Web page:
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Old 10-22-01, 05:04 AM
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The plan is to produce inexpensive fertilizer for a new garden. I'm looking to get some general purpose mix. I will plant an array of fruit bearing tree's, a grapvine, and rose bud's, possibly some wisteria.

Can anyone help me compile a mix that can be used for the entire task? Can I use the soil that's already on the ground? Is there any way to test this soil my self? Also what nutrients (N-P-K) all the different organincs may contain. My neighbor has an apple tree w/ lots of decomposed apples lying on the ground, so i can begin with that.
 
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Old 10-23-01, 03:28 PM
Gami
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Hi Quark,

I'm not much of an authority on soil, BUT it's been my experience that planting in new soil is rich in nutrients, since nothing has been depleting the soil. However, it's still best to get a soil analysis. Prices vary depending on where you are but they normally run $10 to $20. I'm not aware of any home test kits.

Inexpensive nutrients for your soil can come from your kitchen scaps, leaves, your neighbors leaves and apples, etc. You don't need a container or fence to hold your compost. Mine is piled out back. It knits together and doesn't blow away.

Gami
 
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Old 10-24-01, 06:17 AM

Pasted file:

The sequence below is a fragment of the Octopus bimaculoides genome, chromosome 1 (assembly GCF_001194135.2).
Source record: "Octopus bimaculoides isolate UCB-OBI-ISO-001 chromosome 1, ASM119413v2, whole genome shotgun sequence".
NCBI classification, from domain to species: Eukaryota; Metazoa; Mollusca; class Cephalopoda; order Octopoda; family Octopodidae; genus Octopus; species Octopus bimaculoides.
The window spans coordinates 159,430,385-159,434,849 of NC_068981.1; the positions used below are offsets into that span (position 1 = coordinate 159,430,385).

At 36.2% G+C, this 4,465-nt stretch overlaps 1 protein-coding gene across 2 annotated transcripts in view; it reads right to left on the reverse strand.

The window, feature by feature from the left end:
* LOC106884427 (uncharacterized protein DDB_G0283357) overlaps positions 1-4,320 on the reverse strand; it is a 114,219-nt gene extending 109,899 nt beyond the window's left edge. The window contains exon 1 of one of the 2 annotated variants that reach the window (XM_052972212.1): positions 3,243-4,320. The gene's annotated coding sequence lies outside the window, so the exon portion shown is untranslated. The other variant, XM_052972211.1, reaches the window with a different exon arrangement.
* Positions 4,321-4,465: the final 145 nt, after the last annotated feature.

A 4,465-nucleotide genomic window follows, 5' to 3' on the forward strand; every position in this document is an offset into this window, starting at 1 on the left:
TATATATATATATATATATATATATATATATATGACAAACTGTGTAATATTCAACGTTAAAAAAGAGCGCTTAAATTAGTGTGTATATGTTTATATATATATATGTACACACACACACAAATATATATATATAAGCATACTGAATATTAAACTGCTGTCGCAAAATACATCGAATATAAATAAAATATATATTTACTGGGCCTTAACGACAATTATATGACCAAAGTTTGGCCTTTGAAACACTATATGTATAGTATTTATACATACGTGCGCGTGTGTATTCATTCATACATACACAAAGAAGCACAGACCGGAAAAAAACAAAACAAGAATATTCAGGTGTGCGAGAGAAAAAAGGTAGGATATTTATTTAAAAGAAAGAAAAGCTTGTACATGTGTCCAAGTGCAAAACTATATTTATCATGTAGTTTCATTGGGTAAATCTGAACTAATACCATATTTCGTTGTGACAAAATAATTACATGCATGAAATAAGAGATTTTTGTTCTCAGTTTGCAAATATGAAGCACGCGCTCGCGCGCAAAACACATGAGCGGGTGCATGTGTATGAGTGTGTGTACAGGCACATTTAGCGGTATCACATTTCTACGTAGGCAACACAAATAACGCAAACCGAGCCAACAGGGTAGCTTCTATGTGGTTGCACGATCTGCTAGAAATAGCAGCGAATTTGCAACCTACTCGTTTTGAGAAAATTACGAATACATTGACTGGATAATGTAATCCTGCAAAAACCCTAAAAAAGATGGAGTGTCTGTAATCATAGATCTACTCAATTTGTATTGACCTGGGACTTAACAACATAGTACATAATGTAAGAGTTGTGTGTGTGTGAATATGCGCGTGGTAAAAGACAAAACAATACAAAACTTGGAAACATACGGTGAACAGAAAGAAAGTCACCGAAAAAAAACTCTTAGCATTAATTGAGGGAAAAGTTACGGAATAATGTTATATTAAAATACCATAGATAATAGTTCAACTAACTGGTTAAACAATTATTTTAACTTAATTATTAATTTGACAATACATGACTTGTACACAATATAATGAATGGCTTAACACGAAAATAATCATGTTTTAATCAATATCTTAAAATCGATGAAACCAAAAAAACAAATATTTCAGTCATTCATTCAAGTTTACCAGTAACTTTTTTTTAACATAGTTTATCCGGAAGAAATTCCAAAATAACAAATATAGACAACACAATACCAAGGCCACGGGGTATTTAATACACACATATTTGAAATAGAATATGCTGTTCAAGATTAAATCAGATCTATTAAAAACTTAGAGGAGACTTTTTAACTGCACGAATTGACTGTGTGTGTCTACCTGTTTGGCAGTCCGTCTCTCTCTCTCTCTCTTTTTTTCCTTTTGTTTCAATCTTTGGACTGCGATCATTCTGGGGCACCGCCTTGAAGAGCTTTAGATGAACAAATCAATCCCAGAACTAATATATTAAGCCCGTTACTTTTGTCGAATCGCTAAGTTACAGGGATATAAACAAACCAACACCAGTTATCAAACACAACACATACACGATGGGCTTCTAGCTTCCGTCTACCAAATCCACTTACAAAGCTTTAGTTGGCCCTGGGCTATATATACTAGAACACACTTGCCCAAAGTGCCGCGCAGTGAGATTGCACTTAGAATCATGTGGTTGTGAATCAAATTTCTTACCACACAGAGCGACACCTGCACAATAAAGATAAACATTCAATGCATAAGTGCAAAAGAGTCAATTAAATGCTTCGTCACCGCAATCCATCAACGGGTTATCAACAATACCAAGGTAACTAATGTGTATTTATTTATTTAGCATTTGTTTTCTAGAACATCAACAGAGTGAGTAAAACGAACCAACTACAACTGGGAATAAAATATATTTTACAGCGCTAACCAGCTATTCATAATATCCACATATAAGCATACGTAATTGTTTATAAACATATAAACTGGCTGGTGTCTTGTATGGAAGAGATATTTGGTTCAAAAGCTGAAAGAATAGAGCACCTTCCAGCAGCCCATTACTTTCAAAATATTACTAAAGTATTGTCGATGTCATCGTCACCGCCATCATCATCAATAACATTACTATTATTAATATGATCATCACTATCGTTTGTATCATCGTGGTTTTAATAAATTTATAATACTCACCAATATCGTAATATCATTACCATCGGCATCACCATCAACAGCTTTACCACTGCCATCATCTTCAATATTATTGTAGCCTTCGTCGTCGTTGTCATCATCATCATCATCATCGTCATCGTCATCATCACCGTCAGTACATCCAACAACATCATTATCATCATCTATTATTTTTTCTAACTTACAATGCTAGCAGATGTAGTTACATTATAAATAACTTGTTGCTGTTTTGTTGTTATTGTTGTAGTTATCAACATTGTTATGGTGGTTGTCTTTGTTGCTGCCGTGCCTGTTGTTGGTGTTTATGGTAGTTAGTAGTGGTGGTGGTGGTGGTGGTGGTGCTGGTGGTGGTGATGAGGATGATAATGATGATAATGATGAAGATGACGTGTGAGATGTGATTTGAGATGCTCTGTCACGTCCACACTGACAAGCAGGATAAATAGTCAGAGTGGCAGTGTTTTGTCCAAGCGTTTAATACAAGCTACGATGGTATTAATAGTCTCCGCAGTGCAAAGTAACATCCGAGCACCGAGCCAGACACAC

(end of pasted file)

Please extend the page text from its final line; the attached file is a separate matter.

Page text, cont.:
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Great. So are there any literatures on how to plant fruit bearing trees in fresh soil? So I'll have a reference as to ground prep, when to add nutrients, and things such as that.

 
  #4  
Old 10-24-01, 05:40 PM
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Quark,
No great need to amend the soil for fruit trees. It is best to go ahead and plant them in the existing native soil. A hole filled with humus, etc. retains too much water and can rot the roots. The important things to remember are: plant tree the same depth as ball or pot(since most trees are grafted), water liberally the first couple months, an occasional food spike won't hurt.
fred
 
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Old 10-29-01, 02:09 AM
Gami
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Hi Quark,

Here's a website that explains how to take soil samples -

http://www.wpconline.org/greenthumb/

Gami
 
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Old 10-29-01, 03:23 AM
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Trees and shrubs have low nutrient requirements. Rarely does the soil need to be ammended.

See

http://muextension.missouri.edu/xplo...es/hort/#Fruit

for numerous pubs on fruit tree care.


Gami: What's NEW soil?? I thought all soil was thousands of years old!

[Edited by Sled Fetcher on 10-29-01 at 06:38]
 
  #7  
Old 10-29-01, 03:28 AM
Gami
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Hi Sled,

You know what I meant! You're supposed to read between the lines. Bad choice of words. I'll have to watch that since you're back!

Gami
 
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Old 10-29-01, 03:44 AM
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Gami:

Back?!? I never left.

Your words are fine. I thought maybe you found a way to clone dirt!
 
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